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New London — The Coast Guard barque Eagle may go to Baltimore for extensive repairs so future officers can keep training on the ship for years to come.
The barque underwent a service-life extension at the Coast Guard Yard in Baltimore, Md., more than 30 years ago and it is due for another.
"The Coast Guard is looking at Eagle being the training vessel for cadets and officer candidates for hopefully another 40 years," said Capt. Raymond "Wes" Pulver, Eagle's commanding officer. "A final decision has not been made on the service-life extension project for Eagle but I'm optimistic we're going to do something to keep Eagle in very valuable service."
Cadets from the Coast Guard Academy and officer candidates would still sail aboard the Eagle in the spring and summer. But instead of returning to New London, the barque would spend the fall and winter in Baltimore for up to five years.
The Eagle may return to New London during that time to pick up cadets for the summer cruise or the cadets may travel to Baltimore to leave from there. Pulver said he thinks it would be a good idea for the Eagle to maintain its close ties with New London by visiting during the maintenance period but that would be up to the ship's future commander.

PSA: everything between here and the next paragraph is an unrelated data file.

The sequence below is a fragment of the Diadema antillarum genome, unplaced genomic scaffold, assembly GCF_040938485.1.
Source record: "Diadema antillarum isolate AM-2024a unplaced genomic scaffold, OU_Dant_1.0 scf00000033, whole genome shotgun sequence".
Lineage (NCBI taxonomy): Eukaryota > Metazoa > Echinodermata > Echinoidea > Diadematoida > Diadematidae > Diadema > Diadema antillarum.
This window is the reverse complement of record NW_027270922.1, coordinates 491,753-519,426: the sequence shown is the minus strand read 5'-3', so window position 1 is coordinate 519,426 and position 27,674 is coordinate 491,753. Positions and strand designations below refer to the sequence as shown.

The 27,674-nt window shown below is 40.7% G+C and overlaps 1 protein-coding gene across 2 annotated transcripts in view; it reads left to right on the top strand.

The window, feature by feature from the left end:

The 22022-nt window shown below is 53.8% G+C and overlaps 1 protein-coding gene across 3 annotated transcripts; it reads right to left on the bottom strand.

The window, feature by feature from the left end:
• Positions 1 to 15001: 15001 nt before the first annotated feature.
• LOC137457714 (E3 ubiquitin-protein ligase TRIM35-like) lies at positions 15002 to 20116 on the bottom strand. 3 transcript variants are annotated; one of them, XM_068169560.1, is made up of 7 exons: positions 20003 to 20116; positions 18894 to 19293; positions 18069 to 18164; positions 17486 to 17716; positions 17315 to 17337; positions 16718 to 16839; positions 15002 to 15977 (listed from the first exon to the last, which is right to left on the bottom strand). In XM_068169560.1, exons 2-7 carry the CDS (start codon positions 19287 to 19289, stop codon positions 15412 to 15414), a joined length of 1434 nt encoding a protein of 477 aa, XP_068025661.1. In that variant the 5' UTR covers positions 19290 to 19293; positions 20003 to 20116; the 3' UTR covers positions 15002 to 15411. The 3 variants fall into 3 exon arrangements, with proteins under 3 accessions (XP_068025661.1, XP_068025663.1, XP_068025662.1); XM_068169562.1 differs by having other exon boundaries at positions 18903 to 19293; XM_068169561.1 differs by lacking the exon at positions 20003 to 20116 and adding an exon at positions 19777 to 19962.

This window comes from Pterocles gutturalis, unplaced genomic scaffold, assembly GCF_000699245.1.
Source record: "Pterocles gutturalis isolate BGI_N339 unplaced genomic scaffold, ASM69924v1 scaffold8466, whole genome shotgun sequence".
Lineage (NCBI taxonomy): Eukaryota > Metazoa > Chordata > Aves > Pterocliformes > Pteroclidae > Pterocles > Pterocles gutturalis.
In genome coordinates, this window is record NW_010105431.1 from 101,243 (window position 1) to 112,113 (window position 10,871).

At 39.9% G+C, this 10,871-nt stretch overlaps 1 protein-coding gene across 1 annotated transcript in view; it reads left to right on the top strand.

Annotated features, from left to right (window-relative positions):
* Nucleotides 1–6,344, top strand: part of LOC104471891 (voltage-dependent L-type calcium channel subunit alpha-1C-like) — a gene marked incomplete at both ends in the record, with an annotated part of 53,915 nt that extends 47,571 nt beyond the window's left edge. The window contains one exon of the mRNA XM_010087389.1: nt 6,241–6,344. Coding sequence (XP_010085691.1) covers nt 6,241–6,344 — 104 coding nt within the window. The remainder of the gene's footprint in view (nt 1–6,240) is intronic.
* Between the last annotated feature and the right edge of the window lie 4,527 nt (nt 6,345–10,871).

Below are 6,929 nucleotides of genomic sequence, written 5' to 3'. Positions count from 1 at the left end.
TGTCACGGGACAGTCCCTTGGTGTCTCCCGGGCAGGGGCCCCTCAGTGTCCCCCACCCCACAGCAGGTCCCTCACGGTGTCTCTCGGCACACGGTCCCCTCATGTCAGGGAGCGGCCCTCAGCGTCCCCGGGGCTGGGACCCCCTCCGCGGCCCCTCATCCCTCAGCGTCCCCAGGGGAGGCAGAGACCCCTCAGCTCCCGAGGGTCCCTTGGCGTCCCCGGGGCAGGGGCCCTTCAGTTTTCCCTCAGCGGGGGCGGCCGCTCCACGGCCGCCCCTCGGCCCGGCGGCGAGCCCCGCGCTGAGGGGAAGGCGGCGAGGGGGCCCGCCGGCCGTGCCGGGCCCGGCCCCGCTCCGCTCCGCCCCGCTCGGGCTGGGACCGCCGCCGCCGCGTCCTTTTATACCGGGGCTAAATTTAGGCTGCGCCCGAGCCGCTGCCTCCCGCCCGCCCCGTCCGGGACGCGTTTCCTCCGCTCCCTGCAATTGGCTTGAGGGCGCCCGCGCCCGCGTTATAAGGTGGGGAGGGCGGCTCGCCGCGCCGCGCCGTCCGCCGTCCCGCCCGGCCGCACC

The last time it underwent a major renovation, the ship temporarily changed homeports so the families of the crew could move to Baltimore.
The ship needs to go to the yard because there are several maintenance projects that are too involved to be done at the pier in New London during the off season, such as replacing the main diesel engine and reduction gear, evaluating the hull and overhauling the masts, Pulver said.
The fall of 2014 is the soonest the yard would be free and funding could be available for the work to start. It would take up to five years to complete, he added.
Because the full scope of the work and the schedule has not been set, Pulver said he couldn't say how much the repairs could cost. He expects a decision from the deputy commandant for mission support sometime soon.
"It is a positive discussion," Pulver said, "but we are in the development stage."